I used to love the plagues. Not anymore.
I used to love the plagues until I lived through them. As a child, my most favorite moment of Passover, the otherwise endless family dinner which featured a gelatinous fish dish and an overcooked meat dish, was the plagues. After all, the plagues were the moment we got to stick our fingers in the wine glasses and sing out the names of all the horrible things God sent down to the Egyptians for not listening to Him. Each plague was represented by a drop of blood, or in this case, red wine. It was a moment of levity, and a sign that the boredom of the Passover seder had almost abated.
But I never related to the plagues. I never thought they were actual things that might happen to me. I never dreamed that I would actually live through the plagues.
What a difference a pandemic makes.
Plagues are now the most relatable part of Passover, not that any of us are going to be doing Passover this year. I live in New York, which is mostly under lockdown. I can’t imagine this will be lifted in another ten days.
This Passover, we get to live with real plagues. No more ceremonial plagues, no more plagues as a fun distraction. This year we have COVID-19 which is ripping through New York City with breakneck speed, killing a person an hour, according to Mayor De Blasio.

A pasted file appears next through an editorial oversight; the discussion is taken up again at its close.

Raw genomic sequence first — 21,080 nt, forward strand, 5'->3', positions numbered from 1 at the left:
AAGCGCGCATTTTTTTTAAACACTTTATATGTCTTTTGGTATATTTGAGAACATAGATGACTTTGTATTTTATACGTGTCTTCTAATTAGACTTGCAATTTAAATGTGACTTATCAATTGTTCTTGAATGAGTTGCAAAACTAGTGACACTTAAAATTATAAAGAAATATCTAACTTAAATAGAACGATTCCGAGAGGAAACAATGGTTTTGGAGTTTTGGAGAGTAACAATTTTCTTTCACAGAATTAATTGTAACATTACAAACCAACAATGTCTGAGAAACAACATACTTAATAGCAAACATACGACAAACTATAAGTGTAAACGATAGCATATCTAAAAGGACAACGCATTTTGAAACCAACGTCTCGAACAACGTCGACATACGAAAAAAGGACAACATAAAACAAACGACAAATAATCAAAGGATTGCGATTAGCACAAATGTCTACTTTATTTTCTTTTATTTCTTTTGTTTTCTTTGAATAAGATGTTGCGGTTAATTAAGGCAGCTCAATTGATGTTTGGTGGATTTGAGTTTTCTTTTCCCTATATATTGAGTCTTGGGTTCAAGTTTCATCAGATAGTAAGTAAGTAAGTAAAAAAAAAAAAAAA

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But wait, there’s more: There are actual, giant, bird-size locusts swarming on two different contents — yes, locusts, you know from the Bible! Two continents are struggling with enormous swarms of locusts. Some swarms are so big they are three times the size of New York City. And there’s the Toronto river running red with ink.
Will this Passover be different than all other Passovers? Yes, very much so. We will eat not with our elderly relatives, but we will instead socially distance from them. We will not break matzah with our parents, but we will break it with the image of our parents on a screen.
This year, we will pray for God to protect the old and immunocompromised. And this year, instead of saying next year in Jerusalem, we’ll be saying, “Next year in person.”
This is one in a series of pieces on Passover during coronavirus. Read the rest of the series here.
Molly Jong Fast is the author of two novels and a memoir. Follow her on Twitter @mollyjongfast
I used to love the plagues - until I lived through one